P, finally, prepare in terms of strategy and resources that need to be allocated to act on your risks and opportunities. So what targets need to be set and also prepared to report in line with the TNFD disclosure recommendations? LEAP is a good framework to follow, to identify risks and opportunities, but once such an assessment has been conducted, action needs to be taken.

12:55CF:  To help companies and investors take action, the Science Based Targets network has developed science-based nature targets.
13:02GS: The Science Based Target Network is finalizing methods which will enable companies to set science-based nature targets. So, those are currently set up for companies. But the SBTN also has developed a framework on action to take, which can be supported by investors. So, the steps in this framework draw from the mitigation hierarchy that prioritizes the avoidance and reduction of negative impacts prior to restoration and offsetting.
13:33CF: So, the regulations are rolling out. And the frameworks are in place. And the regulations are rolling out. But, are companies ready for it? Well, not according to Morningstar Sustainalytics research. 

GS: Well, our research shows that companies highly exposed to biodiversity and deforestation issues are not prepared to address nature related risks.  So, for example, 41% of the utility industry and 47% of oil and gas producers either have a weak or no biodiversity program in place. And we also looked into the deforestation programs of companies within the agricultural value chain and found 62% either have a weak or no deforestation program.

And we also found that not many companies are disclosing targets either. We only found 17% of companies reported about of is to target. And that, unsurprisingly, equates to a lack of action as well on biodiversity. So, we found that only 21% of companies are currently implementing the mitigation hierarchy, which is an approach that prioritizes the avoidance and reduction of negative impacts on biodiversity.

And this is really important to integrate biodiversity issues at the governance level, to have it incorporated within decision making, within decisions around strategy, and finance as well. But, it doesn't look like companies are currently incorporating biodiversity within that governance. We found that only 33% of companies have managerial or board level oversight on the topic.

15:16CF: One of the main challenges holding companies back is a lack of data.
15:20GS: That's particularly tricky for companies with long and complex supply chains. And that frameworks such as the science based targets, the nature, they are finalizing their methods on target setting. And within those methodologies there's a wealth of information on tools and resources on how to prioritize target setting. And also data sources that you can find in order to prioritize and set your targets.
15:53CF: As companies struggle with addressing their data gaps, investors will have to be mindful of greenwashing.
15:58SA: What we do see in relation to biodiversity is that some companies kind of address the low hanging fruits first, and not necessarily the most material impacts. So, you see companies disclosing that they have done a great initiative for biodiversity because they have been out planting trees. Or they have been not mowing their land for the past month. Which and have, good to okay benefits for biodiversity. But planting trees could also have a negative impact.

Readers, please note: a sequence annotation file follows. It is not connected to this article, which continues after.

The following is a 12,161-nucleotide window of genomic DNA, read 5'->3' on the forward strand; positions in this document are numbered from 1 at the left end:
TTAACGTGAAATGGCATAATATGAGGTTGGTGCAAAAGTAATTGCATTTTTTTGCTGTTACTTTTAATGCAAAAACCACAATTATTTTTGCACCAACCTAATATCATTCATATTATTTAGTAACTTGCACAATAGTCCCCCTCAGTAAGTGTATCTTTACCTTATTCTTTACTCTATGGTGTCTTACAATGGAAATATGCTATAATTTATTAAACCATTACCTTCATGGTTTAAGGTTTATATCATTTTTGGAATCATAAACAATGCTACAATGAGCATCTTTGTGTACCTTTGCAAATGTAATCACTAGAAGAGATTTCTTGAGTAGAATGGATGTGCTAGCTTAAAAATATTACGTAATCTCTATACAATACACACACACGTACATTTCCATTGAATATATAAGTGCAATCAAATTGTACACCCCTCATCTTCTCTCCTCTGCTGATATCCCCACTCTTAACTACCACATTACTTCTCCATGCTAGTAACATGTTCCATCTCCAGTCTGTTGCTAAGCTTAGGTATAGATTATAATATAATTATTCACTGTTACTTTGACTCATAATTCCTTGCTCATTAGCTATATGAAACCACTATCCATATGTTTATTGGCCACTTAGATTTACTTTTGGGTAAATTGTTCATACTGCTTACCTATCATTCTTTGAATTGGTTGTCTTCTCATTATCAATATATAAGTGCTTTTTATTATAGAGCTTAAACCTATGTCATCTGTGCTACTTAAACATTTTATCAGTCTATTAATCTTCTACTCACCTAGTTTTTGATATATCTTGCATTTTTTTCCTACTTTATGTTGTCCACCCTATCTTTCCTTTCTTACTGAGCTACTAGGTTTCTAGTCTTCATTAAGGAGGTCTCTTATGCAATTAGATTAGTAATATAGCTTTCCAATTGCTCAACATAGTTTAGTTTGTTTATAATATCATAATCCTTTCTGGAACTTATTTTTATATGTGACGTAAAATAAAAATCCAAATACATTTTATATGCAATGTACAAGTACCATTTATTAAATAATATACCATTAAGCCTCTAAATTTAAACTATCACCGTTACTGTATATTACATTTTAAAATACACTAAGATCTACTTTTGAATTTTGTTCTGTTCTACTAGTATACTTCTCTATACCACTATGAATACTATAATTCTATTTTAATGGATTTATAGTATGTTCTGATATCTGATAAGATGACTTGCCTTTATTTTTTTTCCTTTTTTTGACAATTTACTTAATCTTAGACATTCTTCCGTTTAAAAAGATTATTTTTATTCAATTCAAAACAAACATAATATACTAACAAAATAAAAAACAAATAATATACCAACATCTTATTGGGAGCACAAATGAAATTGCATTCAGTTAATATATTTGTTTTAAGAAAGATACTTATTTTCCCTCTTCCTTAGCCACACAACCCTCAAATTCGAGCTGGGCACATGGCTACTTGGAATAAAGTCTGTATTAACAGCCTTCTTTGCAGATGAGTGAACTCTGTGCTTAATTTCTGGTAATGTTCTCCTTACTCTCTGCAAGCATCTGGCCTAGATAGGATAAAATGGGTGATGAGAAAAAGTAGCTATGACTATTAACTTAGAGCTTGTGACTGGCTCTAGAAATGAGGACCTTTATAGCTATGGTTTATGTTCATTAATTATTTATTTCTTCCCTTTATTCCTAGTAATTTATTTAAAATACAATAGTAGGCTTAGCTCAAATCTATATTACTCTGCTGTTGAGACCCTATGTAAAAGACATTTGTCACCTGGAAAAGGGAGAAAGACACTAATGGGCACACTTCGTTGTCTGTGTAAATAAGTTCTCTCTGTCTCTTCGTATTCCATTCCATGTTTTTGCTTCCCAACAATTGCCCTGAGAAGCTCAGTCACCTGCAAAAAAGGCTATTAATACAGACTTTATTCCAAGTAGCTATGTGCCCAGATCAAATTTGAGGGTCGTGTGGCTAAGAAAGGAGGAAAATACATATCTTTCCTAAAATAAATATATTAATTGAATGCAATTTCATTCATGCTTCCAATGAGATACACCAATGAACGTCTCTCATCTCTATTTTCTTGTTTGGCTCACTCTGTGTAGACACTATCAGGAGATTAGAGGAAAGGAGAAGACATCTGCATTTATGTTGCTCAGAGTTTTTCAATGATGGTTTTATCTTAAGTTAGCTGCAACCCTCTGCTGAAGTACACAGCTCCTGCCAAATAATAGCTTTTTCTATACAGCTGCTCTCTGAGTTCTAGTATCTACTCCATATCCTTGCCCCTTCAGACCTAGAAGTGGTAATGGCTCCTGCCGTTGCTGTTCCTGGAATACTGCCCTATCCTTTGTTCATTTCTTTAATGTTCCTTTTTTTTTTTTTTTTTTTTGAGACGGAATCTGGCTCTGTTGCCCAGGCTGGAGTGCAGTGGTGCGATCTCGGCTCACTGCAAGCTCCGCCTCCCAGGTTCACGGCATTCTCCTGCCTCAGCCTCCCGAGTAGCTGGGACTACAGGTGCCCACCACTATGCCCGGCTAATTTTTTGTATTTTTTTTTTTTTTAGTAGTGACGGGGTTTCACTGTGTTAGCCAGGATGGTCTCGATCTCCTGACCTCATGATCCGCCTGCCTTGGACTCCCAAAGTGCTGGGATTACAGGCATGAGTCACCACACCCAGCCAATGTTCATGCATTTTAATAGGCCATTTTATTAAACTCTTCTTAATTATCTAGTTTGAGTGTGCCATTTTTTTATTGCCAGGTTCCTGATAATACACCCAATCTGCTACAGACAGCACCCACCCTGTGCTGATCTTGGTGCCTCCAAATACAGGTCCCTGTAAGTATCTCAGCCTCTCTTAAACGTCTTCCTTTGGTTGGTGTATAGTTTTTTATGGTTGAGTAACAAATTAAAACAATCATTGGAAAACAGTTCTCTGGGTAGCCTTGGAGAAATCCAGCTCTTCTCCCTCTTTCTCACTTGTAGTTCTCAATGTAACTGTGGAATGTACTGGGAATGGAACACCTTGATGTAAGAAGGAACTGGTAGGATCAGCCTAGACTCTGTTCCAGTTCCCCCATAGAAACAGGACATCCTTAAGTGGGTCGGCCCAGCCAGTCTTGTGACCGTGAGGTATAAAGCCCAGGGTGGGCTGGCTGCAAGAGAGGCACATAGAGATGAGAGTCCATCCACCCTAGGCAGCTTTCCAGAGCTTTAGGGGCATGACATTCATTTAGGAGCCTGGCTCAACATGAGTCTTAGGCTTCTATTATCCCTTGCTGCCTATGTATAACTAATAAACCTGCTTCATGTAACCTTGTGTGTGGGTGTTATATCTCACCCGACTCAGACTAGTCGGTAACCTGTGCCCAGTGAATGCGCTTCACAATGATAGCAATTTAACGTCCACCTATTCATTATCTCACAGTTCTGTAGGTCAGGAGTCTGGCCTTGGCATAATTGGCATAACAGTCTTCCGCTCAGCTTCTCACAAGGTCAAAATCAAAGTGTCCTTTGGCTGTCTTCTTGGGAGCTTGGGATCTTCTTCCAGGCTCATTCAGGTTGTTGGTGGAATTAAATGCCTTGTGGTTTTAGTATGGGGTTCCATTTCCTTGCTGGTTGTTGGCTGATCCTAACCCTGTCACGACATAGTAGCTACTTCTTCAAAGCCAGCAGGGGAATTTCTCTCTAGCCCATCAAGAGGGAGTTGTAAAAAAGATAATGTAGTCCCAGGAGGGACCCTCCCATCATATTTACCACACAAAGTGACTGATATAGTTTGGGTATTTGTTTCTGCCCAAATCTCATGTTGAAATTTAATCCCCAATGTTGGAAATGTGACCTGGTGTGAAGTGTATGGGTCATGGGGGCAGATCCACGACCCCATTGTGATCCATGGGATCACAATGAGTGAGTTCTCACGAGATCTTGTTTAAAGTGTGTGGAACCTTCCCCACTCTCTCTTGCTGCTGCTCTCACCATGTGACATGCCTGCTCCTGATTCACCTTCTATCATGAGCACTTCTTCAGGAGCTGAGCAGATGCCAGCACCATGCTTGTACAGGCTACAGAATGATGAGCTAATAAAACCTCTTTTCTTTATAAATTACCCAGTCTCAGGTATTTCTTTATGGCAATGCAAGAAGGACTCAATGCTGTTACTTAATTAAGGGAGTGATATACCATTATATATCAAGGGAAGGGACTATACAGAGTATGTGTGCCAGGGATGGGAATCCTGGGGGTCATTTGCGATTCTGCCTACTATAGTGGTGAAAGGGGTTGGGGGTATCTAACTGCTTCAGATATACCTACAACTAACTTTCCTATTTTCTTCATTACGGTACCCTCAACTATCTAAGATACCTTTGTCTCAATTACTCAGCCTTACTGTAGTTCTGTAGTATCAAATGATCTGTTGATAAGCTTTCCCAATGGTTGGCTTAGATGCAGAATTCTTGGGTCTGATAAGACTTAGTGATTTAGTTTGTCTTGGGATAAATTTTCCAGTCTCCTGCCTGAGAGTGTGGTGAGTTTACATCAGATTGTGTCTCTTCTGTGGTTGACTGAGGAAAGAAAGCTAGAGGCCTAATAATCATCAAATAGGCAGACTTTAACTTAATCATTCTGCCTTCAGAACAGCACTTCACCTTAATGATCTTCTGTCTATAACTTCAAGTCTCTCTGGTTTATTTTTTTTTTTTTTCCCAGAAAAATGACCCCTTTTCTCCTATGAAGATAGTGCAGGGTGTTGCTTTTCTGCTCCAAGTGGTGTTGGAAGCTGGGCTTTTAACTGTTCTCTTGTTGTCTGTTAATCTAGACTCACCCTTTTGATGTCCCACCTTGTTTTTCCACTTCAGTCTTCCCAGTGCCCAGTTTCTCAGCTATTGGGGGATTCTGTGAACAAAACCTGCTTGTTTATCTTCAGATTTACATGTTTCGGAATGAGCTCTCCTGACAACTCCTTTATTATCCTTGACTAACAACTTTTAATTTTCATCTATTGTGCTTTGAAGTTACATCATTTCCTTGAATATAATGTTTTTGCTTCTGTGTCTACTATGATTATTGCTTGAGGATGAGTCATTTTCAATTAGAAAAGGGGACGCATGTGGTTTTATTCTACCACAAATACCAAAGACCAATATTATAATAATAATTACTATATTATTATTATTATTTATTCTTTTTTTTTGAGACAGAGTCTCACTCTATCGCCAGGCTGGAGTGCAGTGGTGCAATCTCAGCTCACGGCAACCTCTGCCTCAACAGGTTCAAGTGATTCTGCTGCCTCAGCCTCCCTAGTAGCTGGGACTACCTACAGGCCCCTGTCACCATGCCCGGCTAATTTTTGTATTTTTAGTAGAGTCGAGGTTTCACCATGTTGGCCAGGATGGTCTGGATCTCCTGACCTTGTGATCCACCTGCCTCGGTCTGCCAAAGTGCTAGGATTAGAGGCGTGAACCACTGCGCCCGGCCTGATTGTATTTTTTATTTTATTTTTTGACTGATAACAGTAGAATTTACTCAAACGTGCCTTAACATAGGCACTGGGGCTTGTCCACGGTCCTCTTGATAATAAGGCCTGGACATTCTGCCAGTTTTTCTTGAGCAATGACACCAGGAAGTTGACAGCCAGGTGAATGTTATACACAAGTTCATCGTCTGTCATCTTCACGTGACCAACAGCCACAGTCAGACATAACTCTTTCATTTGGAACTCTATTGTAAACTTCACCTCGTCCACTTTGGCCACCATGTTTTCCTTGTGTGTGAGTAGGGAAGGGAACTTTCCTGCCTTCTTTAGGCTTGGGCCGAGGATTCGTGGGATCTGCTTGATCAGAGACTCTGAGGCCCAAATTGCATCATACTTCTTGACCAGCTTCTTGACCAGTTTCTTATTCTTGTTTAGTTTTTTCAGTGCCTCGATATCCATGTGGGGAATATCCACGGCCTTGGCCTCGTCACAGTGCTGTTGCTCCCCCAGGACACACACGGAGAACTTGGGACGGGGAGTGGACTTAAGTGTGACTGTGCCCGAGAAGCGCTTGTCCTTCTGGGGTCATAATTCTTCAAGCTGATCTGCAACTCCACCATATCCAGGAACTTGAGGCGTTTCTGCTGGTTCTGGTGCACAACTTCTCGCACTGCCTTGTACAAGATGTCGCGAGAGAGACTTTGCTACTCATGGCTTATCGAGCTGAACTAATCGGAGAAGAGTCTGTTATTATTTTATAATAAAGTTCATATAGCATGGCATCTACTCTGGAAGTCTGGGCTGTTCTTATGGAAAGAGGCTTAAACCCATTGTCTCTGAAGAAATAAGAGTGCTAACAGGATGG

16:30CF: Preventing greenwashing means investors will have to be strategic in the way they engage companies. They have to of not only the companies they invest in, but their whole value chain.
16:40SA: I think there is two key points to be made there. One is that, you as an investor, you are focused on the financial risk associated with these impacts on biodiversity. And those financial risks are not going to be only for those companies that have a direct impact on biodiversity.
So, when companies are going to have to disclose on the impacts of biodiversity, that includes their whole value chain. So that can also introduce reputational risk to that company that is further down the supply chain.  That don't necessarily have the direct impacts. The second reason for why you want to engage with not only those companies that have a direct impact is that by focusing on the whole value chain, you're actually taking multiple parts of the value chain into effect to address the issue.
One example is that we're speaking with a commodity producer and trader and they mentioned to us that they are currently experiencing an increased focus from their financiers to actually address biodiversity loss as well. So, when we as an engagement provider are engaging with both the financiers, and also the customers of those companies that have direct impacts on biodiversity, we're actually using multiple ways of influencing that company indirectly.
17:58CF: All companies will eventually be required to disclose their impact on biodiversity. But it begs the question: is it really possible to address all of the complex issues around biodiversity through these frameworks and regulations? Possibly, but we’ll have to work fast, and work together.  
18:14GS: Incorporating local stakeholders in, you know, including local communities or indigenous people when you're tackling biodiversity is fundamental. Otherwise it's game over as well. So, the only solution is to do this all together. It's nature positive, it's net zero and a just transition. It's all got to come together. We can't just address them separately. There's not time for that and it wouldn't make sense to do so.
18:52CF: That’s it for this episode of ESG in Conversation.  If you’d like more information about investor engagement on biodiversity, head over to resource center at or reach out to our biodiversity engagement team.
If you have any questions, or suggestions for topics you’d like to learn more about, email us at [email protected].  
Thanks to Gayaneh, Sune, and Dr. Butler for joining me today and providing their insights.



1. World Wildlife Fund. 2022. Living Planet Report 2022 Building a Nature-Positive Society.

2. International Union for the Conservation of Nature. “The IUCN Red List of Threatened Species.” Accessed on May 16, 2023.